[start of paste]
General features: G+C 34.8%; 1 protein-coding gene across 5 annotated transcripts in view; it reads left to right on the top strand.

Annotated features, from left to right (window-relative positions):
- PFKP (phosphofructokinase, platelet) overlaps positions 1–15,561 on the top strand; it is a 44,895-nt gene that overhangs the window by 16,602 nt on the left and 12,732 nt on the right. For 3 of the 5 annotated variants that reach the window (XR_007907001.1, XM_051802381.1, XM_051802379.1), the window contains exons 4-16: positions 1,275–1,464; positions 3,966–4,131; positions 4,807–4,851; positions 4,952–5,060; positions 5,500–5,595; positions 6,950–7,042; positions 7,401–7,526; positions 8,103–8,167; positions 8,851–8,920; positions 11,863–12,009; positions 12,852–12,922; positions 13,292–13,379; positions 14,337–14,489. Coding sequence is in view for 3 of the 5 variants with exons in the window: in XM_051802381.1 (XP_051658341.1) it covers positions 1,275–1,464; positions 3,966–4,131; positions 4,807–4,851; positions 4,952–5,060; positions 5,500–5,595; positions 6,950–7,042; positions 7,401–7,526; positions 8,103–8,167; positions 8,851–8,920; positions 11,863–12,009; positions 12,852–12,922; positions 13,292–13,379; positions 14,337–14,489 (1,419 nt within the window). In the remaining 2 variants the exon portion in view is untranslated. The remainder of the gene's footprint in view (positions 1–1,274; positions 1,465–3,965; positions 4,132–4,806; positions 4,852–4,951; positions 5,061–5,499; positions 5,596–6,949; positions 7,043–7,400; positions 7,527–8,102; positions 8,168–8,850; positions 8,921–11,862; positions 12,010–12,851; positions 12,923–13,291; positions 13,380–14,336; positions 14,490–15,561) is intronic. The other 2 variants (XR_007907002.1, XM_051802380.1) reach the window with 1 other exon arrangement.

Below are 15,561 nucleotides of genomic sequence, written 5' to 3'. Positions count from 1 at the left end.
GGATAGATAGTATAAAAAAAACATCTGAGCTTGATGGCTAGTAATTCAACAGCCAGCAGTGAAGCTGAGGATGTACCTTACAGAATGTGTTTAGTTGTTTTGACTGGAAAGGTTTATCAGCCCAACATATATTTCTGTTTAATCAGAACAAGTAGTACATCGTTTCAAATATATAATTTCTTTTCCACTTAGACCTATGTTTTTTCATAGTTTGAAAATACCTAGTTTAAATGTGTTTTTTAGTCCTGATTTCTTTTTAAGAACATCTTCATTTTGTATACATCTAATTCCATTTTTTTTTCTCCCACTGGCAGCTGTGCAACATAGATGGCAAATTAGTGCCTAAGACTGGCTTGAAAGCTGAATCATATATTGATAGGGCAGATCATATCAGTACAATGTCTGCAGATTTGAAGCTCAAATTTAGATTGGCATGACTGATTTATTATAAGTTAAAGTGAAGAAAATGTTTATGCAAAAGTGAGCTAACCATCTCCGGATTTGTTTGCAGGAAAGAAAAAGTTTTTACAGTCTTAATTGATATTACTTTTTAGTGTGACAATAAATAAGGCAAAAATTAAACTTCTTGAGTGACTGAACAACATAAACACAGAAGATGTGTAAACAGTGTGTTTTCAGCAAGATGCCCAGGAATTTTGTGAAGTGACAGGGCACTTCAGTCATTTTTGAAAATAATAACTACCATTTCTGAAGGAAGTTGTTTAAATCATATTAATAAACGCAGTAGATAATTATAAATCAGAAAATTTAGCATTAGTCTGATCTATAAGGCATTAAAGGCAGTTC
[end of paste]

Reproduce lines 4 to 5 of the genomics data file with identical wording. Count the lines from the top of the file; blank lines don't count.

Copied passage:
Below are 15,561 nucleotides of genomic sequence, written 5' to 3'. Positions count from 1 at the left end.
GGATAGATAGTATAAAAAAAACATCTGAGCTTGATGGCTAGTAATTCAACAGCCAGCAGTGAAGCTGAGGATGTACCTTACAGAATGTGTTTAGTTGTTTTGACTGGAAAGGTTTATCAGCCCAACATATATTTCTGTTTAATCAGAACAAGTAGTACATCGTTTCAAATATATAATTTCTTTTCCACTTAGACCTATGTTTTTTCATAGTTTGAAAATACCTAGTTTAAATGTGTTTTTTAGTCCTGATTTCTTTTTAAGAACATCTTCATTTTGTATACATCTAATTCCATTTTTTTTTCTCCCACTGGCAGCTGTGCAACATAGATGGCAAATTAGTGCCTAAGACTGGCTTGAAAGCTGAATCATATATTGATAGGGCAGATCATATCAGTACAATGTCTGCAGATTTGAAGCTCAAATTTAGATTGGCATGACTGATTTATTATAAGTTAAAGTGAAGAAAATGTTTATGCAAAAGTGAGCTAACCATCTCCGGATTTGTTTGCAGGAAAGAAAAAGTTTTTACAGTCTTAATTGATATTACTTTTTAGTGTGACAATAAATAAGGCAAAAATTAAACTTCTTGAGTGACTGAACAACATAAACACAGAAGATGTGTAAACAGTGTGTTTTCAGCAAGATGCCCAGGAATTTTGTGAAGTGACAGGGCACTTCAGTCATTTTTGAAAATAATAACTACCATTTCTGAAGGAAGTTGTTTAAATCATATTAATAAACGCAGTAGATAATTATAAATCAGAAAATTTAGCATTAGTCTGATCTATAAGGCATTAAAGGCAGTTC